U.S. Border Patrol agents raided a humanitarian aid camp in Southern Arizona on Monday evening in an escalating tension between the federal agency and No More Deaths, a nonprofit organization that was created when the U.S. government couldn’t slow the number of migrant deaths along Arizona’s border.
Border Patrol Tucson Sector chief Roy Villarreal posted images of those detained at the Arivaca No More Deaths camp to Twitter.
He said agents never know who they may encounter, suggesting the group of men who were wearing camouflage could be sex offenders or gang members the agency says try to illegally enter the U.S. through the southwest border. He accused No More Deaths of harboring, a term for a federal crime, and said the "illegal aliens'" health status is unknown during the pandemic.
Illegal aliens discovered at No More Deaths Camp wearing camouflage. Multiple sex offenders, multiple gang members apprehended this year attempting to illegally enter our country. You don’t know who you’ll encounter. pic.twitter.com/l3djT7Vg0Y— Roy D. Villareal (@USBPChiefTCA) October 6, 2020
Montana Thames is a No More Deaths volunteer.
"They broke into our office with a crowbar. Took our phones that were in there and took some paperwork that was in the office. Then proceeded again to trash the place," she said.
It’s the second time agents have raided the camp since July. No More Deaths has long maintained it had an agreement with the Border Patrol that allowed it to run the aid camp. It’s also been critical of the agency, releasing videos of agents trashing aid supplies and condemning the agency’s involvement in Portland for example last summer. The agency has not publicly acknowledged whether it’s had an agreement but it hasn’t denied it either.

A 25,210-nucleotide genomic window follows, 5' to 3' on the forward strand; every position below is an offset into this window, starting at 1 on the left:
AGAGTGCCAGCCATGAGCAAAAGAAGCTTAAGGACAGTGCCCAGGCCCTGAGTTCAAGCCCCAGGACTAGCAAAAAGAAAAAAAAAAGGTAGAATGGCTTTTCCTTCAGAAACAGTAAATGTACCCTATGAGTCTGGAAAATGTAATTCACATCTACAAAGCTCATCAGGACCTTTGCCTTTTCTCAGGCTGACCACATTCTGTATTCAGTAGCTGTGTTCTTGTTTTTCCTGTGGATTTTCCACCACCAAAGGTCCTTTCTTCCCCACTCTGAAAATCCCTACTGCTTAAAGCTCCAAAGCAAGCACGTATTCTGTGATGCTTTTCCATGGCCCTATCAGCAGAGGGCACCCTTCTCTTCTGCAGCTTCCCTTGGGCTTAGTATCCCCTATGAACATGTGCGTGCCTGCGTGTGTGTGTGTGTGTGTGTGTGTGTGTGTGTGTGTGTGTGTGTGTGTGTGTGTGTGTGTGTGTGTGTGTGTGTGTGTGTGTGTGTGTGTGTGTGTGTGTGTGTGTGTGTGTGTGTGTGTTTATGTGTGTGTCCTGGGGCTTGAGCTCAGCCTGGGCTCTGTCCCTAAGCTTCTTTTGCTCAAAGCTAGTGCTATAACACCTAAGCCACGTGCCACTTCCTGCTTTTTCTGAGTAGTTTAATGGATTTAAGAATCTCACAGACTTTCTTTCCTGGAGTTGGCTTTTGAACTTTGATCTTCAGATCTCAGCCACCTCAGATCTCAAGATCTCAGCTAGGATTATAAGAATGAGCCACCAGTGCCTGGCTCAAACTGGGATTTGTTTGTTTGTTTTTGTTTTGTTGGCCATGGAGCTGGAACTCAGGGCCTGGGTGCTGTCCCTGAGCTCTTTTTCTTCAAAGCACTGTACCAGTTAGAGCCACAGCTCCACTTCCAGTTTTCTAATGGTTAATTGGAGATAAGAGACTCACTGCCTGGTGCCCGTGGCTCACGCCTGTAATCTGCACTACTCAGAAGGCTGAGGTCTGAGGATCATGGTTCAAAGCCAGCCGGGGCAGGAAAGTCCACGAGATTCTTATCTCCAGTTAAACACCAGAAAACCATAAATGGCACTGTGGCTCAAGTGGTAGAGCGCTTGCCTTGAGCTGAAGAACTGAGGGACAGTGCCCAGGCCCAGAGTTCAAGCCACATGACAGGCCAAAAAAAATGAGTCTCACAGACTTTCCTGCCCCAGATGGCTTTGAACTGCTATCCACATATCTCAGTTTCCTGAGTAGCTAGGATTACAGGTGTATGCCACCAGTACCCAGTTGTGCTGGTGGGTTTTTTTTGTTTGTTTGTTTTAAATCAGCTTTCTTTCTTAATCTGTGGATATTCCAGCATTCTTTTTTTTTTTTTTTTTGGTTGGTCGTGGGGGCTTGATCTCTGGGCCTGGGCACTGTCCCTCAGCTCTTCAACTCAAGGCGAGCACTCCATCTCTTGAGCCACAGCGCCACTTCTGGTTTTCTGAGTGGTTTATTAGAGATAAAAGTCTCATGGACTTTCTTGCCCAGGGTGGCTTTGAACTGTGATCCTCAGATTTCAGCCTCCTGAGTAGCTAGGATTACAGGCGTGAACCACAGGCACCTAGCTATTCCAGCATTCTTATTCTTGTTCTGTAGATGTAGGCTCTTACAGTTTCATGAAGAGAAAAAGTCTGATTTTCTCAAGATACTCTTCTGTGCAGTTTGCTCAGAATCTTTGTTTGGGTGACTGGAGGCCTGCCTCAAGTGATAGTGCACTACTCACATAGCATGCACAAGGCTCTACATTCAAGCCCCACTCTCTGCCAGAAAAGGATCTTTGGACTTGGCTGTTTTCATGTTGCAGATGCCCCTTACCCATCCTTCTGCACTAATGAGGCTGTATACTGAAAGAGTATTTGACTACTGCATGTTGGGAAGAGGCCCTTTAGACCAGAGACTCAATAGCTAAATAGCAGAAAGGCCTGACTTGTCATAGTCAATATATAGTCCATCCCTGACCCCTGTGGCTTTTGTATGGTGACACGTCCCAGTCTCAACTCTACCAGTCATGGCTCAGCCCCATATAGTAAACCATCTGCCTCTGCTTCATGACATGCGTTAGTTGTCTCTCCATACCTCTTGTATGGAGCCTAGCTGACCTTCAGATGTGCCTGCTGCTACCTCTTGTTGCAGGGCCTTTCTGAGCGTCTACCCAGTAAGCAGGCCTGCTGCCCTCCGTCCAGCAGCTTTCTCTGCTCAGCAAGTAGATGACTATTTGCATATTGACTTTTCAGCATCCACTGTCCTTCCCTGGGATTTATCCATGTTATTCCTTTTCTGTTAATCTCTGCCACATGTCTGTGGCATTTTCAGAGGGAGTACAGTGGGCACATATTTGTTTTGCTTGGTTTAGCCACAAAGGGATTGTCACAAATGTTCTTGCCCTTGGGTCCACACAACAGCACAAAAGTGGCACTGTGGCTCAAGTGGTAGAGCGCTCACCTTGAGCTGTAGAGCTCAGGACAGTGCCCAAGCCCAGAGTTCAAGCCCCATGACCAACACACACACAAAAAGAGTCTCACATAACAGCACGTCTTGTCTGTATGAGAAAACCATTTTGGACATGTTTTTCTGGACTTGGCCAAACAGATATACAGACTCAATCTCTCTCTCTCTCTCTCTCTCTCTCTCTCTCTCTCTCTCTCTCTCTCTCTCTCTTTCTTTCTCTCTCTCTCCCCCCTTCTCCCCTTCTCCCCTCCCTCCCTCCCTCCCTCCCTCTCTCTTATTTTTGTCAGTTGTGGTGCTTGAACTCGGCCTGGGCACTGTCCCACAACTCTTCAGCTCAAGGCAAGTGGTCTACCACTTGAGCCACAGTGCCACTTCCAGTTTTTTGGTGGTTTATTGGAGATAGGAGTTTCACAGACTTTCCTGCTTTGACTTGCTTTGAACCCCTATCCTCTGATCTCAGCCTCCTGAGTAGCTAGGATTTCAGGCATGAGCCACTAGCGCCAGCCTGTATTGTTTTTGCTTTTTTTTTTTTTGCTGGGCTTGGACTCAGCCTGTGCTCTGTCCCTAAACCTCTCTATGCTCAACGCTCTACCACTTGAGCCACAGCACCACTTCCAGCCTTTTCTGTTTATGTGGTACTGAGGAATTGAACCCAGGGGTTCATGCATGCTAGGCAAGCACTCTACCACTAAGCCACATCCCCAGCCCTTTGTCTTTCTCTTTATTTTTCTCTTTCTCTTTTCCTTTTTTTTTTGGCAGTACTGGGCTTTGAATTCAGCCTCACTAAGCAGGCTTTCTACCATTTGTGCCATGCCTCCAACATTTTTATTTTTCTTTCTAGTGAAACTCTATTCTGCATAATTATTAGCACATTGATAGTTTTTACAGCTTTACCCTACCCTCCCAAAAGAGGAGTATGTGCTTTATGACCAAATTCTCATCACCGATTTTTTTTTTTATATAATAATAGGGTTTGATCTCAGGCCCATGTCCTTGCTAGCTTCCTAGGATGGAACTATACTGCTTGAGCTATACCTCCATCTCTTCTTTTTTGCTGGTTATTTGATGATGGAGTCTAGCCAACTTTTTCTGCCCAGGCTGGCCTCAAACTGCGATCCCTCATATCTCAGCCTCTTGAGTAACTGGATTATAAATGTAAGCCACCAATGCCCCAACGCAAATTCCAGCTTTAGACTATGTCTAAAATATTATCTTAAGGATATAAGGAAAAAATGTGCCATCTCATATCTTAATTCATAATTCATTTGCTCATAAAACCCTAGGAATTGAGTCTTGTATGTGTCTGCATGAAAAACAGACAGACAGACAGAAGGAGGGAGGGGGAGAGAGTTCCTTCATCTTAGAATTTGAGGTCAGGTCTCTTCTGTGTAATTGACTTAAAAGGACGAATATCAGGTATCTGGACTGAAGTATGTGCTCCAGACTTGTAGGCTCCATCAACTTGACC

Rachel Gore Freed is vice president of the Unitarian Universalist Service Committee, which funds No More Deaths. She thought the raid, which resulted in 12 deportations but no arrests and no criminal charges, was driven by the Trump administration.
"This seems suspiciously close to the election that he is doing further work to criminalize those providing aid at our border," she said.
Twelve people were found to be in the country illegally, the agency said in a statement, and seven volunteers were detained but then never charged. It's unknown whether the agency will file charges later in the case.